Over the next decade, driverless technology is set to transform not only how we drive, but the prospect of owning a vehicle.
Advances in artificial intelligence, cameras, sensors, and radar are making this possible.
With that in mind, here are five of the most exciting autonomous prospects on the horizon...
Airbus is designing a flying driverless taxi that can be summoned with an app on your smartphone.
The company has said that the first prototype could be built and tested as soon as the end of next year as part of the project Vahana, by A^3, the company’s Silicon Valley base.
Airbus believes the global demand for flying cars will be extensive, running into millions and that demand will combat immense development costs. However, Vahana also requires reliable sense-and-avoid technology. While this is just starting to be introduced in cars, no mature airborne solutions currently exist.
Brought to London this year as part of the Gateway Project, and developed by Oxbotica, Heathrow Enterprises and Westfield Sportscars, the driverless shuttle, named Harry, travels up to 10mph and is controlled by a computer. The shuttle seats four people and has no steering wheel or brake pedal.
Harry is part of a trial to observe how the technology functions alongside people in a natural environment. The shuttle uses its software to detect and dodge pedestrians and cyclists whilst transporting the members of the public around.
Five cameras and three lasers help the shuttle navigate its path, and avoid obstacles. Over an eight-hour period of operation, the shuttle can gather a huge four terabytes of data, equivalent to 2,000 hours of film.
Starting out in 2009 as part of the Google self-driving car project, Waymo is now working independently, to “free up people’s time, and improve mobility for everyone”.
It recently announced that its self-driving bubble car, the Firefly, will be phased out - but the two-seaters without pedals and steering wheels, have been hugely important as a platform for the firm to "experiment and learn", lead industrial designer YooJung Ahn and lead systems engineer Jaime Waydo, wrote in a blog post.
Waymo is focusing on integrating its tech into other vehicles rather than building its own, saying that having built "a truly self-driving vehicle from scratch", it will help the firm bring driverless tech to "more people, more quickly".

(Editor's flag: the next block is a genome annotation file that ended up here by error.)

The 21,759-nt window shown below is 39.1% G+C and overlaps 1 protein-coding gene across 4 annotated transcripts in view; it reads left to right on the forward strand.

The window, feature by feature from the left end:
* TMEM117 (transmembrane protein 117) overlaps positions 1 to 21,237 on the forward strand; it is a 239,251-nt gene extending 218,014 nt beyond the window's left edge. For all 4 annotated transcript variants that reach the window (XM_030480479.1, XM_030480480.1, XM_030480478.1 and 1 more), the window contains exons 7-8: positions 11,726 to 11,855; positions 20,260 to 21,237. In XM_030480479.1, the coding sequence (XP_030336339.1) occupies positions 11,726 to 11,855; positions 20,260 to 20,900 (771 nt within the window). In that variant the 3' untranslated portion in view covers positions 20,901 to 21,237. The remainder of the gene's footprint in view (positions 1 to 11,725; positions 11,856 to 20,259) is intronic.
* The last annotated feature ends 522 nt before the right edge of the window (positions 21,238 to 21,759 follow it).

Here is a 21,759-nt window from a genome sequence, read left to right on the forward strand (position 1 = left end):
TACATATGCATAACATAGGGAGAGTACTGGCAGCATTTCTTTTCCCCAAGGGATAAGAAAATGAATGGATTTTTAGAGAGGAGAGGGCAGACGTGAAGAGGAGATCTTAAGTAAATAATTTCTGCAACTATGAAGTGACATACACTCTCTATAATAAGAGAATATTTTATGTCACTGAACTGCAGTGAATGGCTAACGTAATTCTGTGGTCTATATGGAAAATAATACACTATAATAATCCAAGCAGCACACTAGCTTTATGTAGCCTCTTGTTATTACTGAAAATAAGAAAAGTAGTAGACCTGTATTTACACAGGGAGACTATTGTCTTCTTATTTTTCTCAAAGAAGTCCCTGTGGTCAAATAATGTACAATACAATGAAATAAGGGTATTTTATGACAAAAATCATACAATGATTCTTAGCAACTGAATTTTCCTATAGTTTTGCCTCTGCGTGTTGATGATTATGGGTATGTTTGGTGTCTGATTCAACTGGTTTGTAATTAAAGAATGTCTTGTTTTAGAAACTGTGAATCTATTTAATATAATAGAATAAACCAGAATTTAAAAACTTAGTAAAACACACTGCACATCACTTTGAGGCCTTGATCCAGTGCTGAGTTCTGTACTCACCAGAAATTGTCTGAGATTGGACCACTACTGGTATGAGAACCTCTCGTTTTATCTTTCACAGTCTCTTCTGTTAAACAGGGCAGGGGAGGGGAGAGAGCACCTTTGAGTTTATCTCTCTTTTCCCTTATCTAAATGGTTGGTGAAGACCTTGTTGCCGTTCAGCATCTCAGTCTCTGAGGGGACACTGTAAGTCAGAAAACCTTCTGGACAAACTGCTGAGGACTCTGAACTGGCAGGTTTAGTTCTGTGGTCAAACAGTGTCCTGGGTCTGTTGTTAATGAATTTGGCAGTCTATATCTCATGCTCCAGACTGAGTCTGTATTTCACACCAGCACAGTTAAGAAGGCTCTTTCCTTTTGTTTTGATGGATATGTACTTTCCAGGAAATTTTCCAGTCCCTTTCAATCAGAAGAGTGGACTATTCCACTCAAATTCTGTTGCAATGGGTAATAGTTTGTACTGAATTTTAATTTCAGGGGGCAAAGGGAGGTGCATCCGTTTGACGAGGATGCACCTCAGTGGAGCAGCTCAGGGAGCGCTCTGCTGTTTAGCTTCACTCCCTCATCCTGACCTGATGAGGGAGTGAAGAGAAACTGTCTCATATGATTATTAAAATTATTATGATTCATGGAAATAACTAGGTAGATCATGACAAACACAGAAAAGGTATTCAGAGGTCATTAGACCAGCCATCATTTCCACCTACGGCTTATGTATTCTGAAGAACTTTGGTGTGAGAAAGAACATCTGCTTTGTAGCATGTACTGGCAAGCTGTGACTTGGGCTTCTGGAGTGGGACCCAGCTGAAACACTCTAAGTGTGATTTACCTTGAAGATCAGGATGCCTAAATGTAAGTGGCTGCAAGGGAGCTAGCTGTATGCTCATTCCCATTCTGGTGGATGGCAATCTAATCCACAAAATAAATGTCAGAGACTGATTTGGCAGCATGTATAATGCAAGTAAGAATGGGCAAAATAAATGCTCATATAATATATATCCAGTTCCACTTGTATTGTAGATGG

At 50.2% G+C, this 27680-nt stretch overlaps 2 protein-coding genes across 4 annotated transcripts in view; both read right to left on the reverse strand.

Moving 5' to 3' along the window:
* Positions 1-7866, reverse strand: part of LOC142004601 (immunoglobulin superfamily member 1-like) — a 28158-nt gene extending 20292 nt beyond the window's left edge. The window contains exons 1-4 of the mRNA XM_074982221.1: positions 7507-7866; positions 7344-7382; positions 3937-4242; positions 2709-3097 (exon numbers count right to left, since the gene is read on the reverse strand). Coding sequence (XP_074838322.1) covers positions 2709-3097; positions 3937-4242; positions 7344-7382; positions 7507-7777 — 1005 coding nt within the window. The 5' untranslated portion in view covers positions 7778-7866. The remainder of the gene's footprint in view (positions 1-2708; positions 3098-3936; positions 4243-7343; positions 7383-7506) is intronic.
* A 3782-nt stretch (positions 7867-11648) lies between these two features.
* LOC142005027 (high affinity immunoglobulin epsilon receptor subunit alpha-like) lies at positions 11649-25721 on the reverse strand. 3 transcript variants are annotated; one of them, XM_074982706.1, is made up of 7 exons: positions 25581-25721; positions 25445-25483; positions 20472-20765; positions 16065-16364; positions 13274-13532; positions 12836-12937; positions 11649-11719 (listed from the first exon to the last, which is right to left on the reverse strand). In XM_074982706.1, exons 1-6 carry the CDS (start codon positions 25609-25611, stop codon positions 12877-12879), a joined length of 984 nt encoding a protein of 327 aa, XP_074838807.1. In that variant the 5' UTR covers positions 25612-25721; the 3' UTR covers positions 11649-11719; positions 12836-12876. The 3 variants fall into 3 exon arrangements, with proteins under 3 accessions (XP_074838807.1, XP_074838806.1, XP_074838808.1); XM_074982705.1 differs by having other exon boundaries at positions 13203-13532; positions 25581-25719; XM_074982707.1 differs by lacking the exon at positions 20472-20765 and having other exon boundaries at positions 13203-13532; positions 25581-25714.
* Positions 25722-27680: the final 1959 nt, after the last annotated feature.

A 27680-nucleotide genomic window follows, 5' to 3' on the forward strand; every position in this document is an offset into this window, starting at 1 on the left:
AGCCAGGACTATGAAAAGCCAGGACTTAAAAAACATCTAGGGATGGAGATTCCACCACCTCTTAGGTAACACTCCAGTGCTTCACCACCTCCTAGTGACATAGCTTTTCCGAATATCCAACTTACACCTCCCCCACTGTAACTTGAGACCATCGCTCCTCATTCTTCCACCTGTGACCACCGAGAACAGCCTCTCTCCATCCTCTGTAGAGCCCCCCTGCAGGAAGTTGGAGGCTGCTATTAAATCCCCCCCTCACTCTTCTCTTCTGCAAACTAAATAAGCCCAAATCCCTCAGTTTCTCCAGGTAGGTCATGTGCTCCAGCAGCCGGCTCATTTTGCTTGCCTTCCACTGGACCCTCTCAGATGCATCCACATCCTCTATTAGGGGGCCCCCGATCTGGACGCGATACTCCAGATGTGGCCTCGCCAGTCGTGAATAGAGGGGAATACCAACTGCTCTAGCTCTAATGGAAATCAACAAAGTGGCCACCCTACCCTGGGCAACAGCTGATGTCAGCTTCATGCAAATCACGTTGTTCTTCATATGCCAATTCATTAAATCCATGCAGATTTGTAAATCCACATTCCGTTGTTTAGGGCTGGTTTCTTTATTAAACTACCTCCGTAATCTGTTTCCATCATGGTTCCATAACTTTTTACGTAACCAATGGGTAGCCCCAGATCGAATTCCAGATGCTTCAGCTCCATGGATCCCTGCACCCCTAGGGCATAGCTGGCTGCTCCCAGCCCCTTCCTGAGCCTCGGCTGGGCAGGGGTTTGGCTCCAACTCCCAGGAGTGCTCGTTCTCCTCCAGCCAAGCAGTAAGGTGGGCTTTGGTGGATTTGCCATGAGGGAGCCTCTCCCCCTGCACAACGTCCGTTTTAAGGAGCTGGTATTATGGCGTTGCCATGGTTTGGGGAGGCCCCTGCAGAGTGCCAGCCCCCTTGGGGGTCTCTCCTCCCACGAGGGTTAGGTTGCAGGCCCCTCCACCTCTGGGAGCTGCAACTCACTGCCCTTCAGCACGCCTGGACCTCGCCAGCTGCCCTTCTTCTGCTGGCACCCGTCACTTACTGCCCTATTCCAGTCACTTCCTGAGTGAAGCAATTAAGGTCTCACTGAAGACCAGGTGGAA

Wanting to bring autonomous transportation to the public, the Future Bus with City Pilot can self-drive just like a truck with Highway Pilot. The difference is, this bus can also identify traffic lights, steer through tunnels, and can recognise pedestrians and bicyclists.
Currently, the Mercedes-Benz Future Bus has a top speed of 70 km/h on the open road and is programmed to operate in bus only lanes. The bus uses GPS, camera systems and radar sensors to perform these driving tasks. It was unveiled last year, driving more than 12 miles from Amsterdam's Schiphol airport to Haarlem, just outside Amsterdam.
The Future Bus is also programmed to navigate into bus stops with great accuracy. City Pilot enables the bus to pull in so that it is less than 10 cm from the pavement, allowing easy access for passengers.
Mercedes-Benz says the bus is also more fuel efficient than a human-operated city bus and its easy, predictive driving style “saves wear and tear.”
Self-driving startup Cruise Automation was acquired by GM last year to accelerate its push into driverless cars.
And the GM division recently announced it was testing an app for hailing self-driving cars. It has created a mobile app to request rides in self-driving Chevrolet Bolt EVs and is being trialled by employees to request a ride from their home to the office.
Like most of its competitors, General Motors is betting on autonomous cars being the future of transportation. But GM has been fairly secretive in its endeavours to create a fully autonomous, safe car, and decided to forgo releasing any images or footage of any public tests until this January.
Cruise Automation has also released a couple of videos documenting its test rides. Check it out in action: